IPRED2: Call on the 25 Governments to remove criminal sanctions in case of patent infringement
(Brussels, 16 feb 2005) According to the title of a non-public document appearing on the Council website, the European Commission is asking the written oppinion of the 25 Member States which rights they want to see removed from the list of the IPRED2 directive proposal (2005-0127 COD).
The FFII and other associations are calling on the Member States to remove patent infringements from the list of IP rights concerned. The broad and abstract nature of software patents makes infringement unavoidable, and most software systems unavoidably infringe on multiple patents. The resulting litigation is already a problem in many sectors. However, criminalisation of patent infringment would be catastrophic change that would severely damage the innovation process, and thus the European economies.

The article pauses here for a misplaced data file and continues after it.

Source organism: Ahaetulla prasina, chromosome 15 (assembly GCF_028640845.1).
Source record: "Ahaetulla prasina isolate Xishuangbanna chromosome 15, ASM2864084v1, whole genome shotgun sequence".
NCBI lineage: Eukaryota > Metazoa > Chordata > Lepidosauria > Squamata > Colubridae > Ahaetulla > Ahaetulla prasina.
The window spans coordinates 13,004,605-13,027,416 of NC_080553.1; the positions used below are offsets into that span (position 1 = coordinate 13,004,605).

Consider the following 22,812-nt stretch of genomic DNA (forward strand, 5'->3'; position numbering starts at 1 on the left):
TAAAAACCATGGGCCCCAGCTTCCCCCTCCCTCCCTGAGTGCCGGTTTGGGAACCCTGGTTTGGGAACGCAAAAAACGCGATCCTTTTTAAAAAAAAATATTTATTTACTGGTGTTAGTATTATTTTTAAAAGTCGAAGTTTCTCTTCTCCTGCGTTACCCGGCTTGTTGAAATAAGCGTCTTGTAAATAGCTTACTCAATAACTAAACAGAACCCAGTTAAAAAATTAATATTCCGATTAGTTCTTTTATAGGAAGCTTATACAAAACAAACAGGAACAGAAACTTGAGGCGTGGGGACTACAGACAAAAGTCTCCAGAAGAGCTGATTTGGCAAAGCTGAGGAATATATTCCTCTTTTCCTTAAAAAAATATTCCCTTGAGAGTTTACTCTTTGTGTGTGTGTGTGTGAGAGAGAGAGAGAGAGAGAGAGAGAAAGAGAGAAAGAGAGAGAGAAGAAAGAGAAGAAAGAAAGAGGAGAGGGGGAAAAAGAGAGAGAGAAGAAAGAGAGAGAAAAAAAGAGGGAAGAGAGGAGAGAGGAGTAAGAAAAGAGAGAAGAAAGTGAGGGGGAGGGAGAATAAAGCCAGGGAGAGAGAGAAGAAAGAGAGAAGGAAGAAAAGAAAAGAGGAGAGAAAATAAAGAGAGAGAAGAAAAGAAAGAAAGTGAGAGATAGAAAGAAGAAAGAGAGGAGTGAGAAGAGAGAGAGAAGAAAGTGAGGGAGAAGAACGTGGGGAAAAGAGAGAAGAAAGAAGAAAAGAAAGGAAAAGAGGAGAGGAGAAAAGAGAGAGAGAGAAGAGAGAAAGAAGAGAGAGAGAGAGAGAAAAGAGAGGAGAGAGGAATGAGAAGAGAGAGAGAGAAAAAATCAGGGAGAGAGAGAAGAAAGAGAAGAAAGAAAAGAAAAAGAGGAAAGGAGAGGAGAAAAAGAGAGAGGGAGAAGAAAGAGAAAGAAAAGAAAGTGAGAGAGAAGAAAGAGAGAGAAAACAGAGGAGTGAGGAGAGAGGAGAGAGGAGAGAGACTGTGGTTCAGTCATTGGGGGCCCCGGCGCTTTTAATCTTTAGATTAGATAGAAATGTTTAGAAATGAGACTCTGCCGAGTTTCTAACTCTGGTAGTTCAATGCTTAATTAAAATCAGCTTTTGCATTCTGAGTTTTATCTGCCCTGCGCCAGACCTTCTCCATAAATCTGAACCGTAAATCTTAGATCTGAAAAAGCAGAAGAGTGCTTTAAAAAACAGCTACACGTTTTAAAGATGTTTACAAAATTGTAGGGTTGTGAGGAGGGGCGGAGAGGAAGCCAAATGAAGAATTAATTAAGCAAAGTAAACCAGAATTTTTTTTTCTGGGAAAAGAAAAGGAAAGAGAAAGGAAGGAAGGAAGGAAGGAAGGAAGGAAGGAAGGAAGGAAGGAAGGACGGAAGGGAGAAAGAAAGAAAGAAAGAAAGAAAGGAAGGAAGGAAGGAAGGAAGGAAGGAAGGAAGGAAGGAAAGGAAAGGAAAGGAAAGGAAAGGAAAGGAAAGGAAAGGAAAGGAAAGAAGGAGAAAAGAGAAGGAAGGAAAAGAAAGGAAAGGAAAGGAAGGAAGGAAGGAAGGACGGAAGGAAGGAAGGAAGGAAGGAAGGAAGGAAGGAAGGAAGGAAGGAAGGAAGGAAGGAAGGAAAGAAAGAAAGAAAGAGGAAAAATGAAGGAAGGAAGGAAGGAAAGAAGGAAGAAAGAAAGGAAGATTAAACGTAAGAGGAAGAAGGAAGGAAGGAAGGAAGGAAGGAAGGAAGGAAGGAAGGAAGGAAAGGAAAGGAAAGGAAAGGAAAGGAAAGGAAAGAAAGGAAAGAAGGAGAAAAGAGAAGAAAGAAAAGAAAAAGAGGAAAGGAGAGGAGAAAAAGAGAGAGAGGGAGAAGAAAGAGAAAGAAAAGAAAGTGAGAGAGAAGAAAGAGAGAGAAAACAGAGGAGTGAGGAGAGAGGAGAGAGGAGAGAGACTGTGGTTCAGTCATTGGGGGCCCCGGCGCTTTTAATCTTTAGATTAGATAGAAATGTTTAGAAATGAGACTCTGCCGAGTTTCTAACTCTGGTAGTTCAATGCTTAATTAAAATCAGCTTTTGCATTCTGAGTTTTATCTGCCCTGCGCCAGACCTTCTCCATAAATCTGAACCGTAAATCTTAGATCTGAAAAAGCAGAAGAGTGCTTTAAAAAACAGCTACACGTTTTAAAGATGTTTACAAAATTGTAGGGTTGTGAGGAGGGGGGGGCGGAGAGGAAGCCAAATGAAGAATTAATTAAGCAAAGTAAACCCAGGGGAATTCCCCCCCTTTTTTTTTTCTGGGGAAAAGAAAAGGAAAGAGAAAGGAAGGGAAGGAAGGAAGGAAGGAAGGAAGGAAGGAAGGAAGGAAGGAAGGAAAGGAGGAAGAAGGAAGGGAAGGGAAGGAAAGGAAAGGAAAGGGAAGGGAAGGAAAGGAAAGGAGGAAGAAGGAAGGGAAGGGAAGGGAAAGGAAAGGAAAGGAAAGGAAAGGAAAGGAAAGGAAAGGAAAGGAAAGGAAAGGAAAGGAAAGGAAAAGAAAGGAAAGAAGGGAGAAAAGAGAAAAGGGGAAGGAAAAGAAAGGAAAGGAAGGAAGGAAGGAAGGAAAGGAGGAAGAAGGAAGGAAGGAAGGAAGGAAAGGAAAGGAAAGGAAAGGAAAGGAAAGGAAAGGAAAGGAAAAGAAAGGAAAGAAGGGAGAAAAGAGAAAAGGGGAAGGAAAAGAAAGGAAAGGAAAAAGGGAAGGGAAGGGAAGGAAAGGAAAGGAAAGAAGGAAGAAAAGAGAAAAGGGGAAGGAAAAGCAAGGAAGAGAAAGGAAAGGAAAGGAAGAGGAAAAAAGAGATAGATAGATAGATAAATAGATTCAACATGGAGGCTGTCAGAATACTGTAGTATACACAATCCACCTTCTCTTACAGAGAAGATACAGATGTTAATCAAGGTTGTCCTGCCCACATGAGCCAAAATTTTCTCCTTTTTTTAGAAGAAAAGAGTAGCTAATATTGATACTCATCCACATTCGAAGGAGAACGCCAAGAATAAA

- Dear Ministers, The Commission is asking your written opinion before Monday 20th February on the directive on criminal measures aimed at ensuring the enforcement of intellectual property rights in the European Union (or IPRED2 (2005/0127 COD). Into the list of IP rights taken in account by the directive proposal, it is mentioned that patent infringements should be treated as criminal acts. As a pan-European association representing more than 3500 IT companies and nearly 100,000 individuals who have entrusted us to act as their voice in public policy questions concerning exclusion rights (intellectual property) in data processing, we have serious concerns about the impact of the inclusion of patent infringements treated as criminal acts. It is in practice impossible to write and sell software products without certainty that your product does not violate one of the 65,000 software or business method patents granted by the European Patent Office. Those patents has been granted against the spirit of the European Patent Convention, which clearly excludes software from the field of patentability. Last year, the directive on patentability of "Computer Implemented Inventions", which aimed to legalise the practice of the European Patent Office, was rejected by a strong majority in the European Parliament. Nonetheless, the European Patent Office continues to grant soft patents against the spirit of the law, and continues to lower the standards for the inventive step and subject matter. Patent infringement has always been a matter for civil litigation. The current proposal will force Member States to make patent infringement a crime, and to criminalise incitement to infringement. The initial consequences of criminalisation of patent infringement will be a reluctance of firms to invest in new software products, in Europe. A firm requiring new software systems will prefer to import the software from outside Europe. This will damage the EU software industry and cause loss of jobs, even though this industry is well able to compete on the global market. Secondly, the directive will give patent litigants great powers to harrass software producers, seize documents and freeze assets. We would see criminal law being used to enforce monopolies that are already highly controversial. The cost of these monopolies is higher prices, less innovation, and serious damage to EU economies as they lose the ability to compete on the world market. Thirdly, new business formation and economic growth will be damaged. All technology entrepreneurs already take risks with respect to software patents and the vibrant EU software industry exists despite, not thanks to, software patents. Software patents tend to be have broad claims on trivial methods so that infringement is unavoidable. In the classic patent economy, a firm can bulk license patents by paying royalties. When patent infringement is a criminal offense, no civil settlement is possible. Lastly, the use of criminal law, instead of civil law, makes patent speculation and extortion much cheaper. Today, a patent speculator needs significant funds in order to sustain the cost of litigation until a market accepts to license a particular patent. However, in a criminal matter, the state bears the full costs of litigation. We will see the use of "criminal liability" as a tool for blackmail: while a CEO may be willing to fight unfair patent claims in court, it is a different matter when the police and state prosecutors are involved. In conclusion, the criminalisation of patent infringement will punish innovators, damage confidence in the IT sector, worsen the software patent problem, and promote the use of patents as a tool for extortion, rather than investment. The consequences would be severely damaging for the EU economy, in terms of jobs, investment, and ability to compete. We thus ask you to exclude patent infringements from the list of IP rights taken into account in this directive proposal, in order to keep patent litigation in the field of civil law, not criminal law. In general, the directive should be limited to rights of which it is proven that civil protection is not enough.